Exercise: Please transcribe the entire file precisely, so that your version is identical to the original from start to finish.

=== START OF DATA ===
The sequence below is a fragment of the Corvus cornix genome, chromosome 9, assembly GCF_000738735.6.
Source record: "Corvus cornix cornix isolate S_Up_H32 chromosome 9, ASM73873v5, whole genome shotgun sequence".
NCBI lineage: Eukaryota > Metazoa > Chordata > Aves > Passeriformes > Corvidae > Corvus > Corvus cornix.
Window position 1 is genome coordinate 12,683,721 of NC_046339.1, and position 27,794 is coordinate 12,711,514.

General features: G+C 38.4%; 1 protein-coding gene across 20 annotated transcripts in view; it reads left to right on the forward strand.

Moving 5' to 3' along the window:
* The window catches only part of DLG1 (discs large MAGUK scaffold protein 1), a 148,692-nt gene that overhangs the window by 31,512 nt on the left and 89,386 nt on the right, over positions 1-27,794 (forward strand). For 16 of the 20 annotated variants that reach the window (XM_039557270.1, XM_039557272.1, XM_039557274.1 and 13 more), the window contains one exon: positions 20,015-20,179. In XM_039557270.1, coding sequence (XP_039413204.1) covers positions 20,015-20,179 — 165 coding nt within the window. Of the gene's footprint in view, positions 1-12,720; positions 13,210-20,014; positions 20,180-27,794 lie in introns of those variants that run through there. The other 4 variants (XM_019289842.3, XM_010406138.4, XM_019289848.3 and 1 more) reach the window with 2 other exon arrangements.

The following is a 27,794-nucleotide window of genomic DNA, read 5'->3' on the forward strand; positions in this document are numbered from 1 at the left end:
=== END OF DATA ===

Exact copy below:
The sequence below is a fragment of the Corvus cornix genome, chromosome 9, assembly GCF_000738735.6.
Source record: "Corvus cornix cornix isolate S_Up_H32 chromosome 9, ASM73873v5, whole genome shotgun sequence".
NCBI lineage: Eukaryota > Metazoa > Chordata > Aves > Passeriformes > Corvidae > Corvus > Corvus cornix.
Window position 1 is genome coordinate 12,683,721 of NC_046339.1, and position 27,794 is coordinate 12,711,514.

General features: G+C 38.4%; 1 protein-coding gene across 20 annotated transcripts in view; it reads left to right on the forward strand.

Moving 5' to 3' along the window:
* The window catches only part of DLG1 (discs large MAGUK scaffold protein 1), a 148,692-nt gene that overhangs the window by 31,512 nt on the left and 89,386 nt on the right, over positions 1-27,794 (forward strand). For 16 of the 20 annotated variants that reach the window (XM_039557270.1, XM_039557272.1, XM_039557274.1 and 13 more), the window contains one exon: positions 20,015-20,179. In XM_039557270.1, coding sequence (XP_039413204.1) covers positions 20,015-20,179 — 165 coding nt within the window. Of the gene's footprint in view, positions 1-12,720; positions 13,210-20,014; positions 20,180-27,794 lie in introns of those variants that run through there. The other 4 variants (XM_019289842.3, XM_010406138.4, XM_019289848.3 and 1 more) reach the window with 2 other exon arrangements.

The following is a 27,794-nucleotide window of genomic DNA, read 5'->3' on the forward strand; positions in this document are numbered from 1 at the left end: